Watch A Ninja Seahorse Stalk Its Prey

So stealthy.

1. Seahorses don’t exactly scream “stealth”. I mean just look at this one.

Brad Gemmell / Via Nature

2. But it turns out the shape of a seahorse’s head is actually perfectly adapted to getting close to prey without being noticed.

Brad Gemmell / Via

A study out this week suggests that a seahorse’s head is adapted to move through water with minimal disturbance. Their tiny crustacean prey, called copepods, can detect even slight ripples in the surrounding water, so this adaptation is pretty key for slow-swimming seahorses.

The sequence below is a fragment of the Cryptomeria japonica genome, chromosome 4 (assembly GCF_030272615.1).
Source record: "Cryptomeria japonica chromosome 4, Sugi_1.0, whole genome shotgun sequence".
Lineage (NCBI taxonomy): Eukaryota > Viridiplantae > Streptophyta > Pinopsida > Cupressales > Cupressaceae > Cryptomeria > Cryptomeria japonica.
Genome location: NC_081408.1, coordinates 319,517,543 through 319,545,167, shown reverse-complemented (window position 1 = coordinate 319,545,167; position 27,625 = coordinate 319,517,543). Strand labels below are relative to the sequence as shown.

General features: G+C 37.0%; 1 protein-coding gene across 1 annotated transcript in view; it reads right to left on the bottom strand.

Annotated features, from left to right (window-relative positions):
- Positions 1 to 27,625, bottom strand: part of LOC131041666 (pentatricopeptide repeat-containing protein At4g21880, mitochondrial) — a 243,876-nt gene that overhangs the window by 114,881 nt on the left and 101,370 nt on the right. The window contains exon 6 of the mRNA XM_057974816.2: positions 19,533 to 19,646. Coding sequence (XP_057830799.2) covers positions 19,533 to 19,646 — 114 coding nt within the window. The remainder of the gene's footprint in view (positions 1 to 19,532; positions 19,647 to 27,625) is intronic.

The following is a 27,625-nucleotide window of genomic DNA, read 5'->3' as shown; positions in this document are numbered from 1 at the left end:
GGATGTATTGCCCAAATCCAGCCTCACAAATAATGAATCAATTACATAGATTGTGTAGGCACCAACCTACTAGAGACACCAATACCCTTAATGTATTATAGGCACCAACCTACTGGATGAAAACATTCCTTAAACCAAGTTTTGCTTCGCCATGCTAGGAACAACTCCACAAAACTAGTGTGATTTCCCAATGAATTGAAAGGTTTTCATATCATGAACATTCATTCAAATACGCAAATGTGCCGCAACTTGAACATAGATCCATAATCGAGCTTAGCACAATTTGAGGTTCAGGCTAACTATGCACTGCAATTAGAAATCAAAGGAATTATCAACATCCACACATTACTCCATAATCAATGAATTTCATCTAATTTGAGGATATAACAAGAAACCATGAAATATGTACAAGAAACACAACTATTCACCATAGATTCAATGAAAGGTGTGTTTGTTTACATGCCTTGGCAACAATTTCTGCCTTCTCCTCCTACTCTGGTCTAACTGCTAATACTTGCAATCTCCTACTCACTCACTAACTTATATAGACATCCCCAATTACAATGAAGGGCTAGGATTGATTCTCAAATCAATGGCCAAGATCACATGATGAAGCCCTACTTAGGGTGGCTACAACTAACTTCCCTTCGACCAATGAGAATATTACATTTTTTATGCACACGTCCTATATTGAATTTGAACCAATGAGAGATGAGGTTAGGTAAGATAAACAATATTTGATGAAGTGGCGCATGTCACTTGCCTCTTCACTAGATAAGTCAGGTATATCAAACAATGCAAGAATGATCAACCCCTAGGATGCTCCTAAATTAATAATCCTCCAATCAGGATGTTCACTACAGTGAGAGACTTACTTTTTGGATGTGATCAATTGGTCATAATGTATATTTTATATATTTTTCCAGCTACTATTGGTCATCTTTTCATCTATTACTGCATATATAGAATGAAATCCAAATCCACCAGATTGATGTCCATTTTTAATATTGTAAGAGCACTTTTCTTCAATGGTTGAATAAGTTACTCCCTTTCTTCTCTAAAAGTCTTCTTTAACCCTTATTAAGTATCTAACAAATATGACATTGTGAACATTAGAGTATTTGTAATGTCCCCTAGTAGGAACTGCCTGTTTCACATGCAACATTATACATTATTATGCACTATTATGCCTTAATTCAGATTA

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Kelly Oakes is science editor for BuzzFeed and is based in London.
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